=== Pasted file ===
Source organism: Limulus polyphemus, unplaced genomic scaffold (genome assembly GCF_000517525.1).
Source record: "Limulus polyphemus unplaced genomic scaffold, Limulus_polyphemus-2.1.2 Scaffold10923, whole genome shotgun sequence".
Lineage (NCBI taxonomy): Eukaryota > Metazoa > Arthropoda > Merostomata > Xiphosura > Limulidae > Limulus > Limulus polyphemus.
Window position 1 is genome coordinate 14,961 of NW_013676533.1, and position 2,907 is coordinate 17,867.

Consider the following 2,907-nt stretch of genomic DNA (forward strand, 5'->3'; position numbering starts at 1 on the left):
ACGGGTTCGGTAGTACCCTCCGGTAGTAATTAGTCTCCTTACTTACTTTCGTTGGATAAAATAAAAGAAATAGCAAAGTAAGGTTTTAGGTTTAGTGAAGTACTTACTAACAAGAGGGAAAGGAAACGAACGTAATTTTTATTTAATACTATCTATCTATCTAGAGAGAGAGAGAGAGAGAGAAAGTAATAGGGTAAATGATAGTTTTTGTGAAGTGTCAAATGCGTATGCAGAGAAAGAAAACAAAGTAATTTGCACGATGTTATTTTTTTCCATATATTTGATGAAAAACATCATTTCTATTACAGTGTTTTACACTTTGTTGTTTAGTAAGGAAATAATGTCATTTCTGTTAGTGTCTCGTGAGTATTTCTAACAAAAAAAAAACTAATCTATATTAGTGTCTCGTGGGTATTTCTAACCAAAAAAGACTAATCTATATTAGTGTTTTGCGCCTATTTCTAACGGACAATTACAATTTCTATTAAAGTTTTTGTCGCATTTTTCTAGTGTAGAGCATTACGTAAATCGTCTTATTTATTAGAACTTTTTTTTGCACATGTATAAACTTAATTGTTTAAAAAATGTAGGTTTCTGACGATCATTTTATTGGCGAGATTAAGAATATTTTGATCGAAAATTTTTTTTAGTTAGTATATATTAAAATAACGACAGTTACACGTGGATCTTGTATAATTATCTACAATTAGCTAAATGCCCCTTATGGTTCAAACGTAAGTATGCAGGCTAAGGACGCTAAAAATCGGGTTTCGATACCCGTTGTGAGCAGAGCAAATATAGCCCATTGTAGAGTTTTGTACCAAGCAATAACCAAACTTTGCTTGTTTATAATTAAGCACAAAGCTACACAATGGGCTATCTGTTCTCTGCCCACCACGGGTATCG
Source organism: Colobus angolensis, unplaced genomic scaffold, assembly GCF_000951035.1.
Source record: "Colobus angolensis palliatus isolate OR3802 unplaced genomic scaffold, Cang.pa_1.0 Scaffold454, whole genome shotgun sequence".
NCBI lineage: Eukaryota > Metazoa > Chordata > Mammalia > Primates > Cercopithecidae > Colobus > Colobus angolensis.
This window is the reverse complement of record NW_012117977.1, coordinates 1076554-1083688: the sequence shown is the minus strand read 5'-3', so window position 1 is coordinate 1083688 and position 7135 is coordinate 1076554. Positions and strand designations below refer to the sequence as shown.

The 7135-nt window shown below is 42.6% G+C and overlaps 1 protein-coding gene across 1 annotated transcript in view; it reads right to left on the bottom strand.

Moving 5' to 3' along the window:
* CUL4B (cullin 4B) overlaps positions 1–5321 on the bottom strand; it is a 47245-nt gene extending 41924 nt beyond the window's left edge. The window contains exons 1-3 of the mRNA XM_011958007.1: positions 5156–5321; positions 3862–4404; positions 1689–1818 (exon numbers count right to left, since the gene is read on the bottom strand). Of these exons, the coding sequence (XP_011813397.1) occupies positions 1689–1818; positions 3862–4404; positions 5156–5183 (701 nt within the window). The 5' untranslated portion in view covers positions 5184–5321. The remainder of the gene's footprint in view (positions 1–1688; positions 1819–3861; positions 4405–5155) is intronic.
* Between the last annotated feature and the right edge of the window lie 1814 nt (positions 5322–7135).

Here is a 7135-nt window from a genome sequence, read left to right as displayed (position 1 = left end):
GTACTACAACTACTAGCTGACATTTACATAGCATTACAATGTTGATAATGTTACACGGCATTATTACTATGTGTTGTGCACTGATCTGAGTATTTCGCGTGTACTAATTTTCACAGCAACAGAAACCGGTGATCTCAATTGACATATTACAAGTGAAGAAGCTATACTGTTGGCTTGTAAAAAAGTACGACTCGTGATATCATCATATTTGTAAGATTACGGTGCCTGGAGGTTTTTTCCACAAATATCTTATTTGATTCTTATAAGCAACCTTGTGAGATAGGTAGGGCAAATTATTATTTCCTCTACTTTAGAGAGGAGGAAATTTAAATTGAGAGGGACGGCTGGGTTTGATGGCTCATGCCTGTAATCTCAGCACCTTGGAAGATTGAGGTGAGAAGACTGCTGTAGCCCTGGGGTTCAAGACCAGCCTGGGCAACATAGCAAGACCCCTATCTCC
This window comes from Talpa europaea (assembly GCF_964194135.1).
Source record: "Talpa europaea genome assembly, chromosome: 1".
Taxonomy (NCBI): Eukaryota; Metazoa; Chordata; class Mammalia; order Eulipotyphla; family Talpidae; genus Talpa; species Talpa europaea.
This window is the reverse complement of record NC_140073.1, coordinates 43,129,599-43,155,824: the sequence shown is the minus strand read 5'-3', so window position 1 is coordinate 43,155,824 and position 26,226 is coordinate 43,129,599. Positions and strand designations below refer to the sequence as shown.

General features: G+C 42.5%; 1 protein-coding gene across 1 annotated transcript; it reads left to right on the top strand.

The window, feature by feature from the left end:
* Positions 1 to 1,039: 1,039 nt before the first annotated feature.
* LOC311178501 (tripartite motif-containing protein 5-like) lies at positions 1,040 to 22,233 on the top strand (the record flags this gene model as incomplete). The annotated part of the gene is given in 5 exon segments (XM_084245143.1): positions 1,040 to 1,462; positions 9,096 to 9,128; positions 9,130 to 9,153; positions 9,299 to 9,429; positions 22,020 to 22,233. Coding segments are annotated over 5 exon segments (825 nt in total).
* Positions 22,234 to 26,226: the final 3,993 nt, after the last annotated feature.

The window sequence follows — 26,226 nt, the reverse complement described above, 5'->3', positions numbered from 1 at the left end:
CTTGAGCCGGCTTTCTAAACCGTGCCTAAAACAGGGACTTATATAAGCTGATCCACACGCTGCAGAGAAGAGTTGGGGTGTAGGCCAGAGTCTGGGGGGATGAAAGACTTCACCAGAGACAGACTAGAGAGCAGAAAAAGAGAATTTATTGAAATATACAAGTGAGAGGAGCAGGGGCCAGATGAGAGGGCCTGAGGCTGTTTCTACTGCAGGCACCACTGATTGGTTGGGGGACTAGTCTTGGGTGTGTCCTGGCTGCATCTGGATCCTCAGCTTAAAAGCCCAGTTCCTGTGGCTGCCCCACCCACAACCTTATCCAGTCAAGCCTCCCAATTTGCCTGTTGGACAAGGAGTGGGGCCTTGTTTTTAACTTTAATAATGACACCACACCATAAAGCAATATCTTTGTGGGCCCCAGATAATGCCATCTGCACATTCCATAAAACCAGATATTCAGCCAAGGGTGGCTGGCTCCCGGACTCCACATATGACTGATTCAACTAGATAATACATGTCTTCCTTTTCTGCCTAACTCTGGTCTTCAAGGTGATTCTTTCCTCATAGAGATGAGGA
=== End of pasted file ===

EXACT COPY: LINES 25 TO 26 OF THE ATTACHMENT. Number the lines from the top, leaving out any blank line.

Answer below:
* Positions 22,234 to 26,226: the final 3,993 nt, after the last annotated feature.

The window sequence follows — 26,226 nt, the reverse complement described above, 5'->3', positions numbered from 1 at the left end: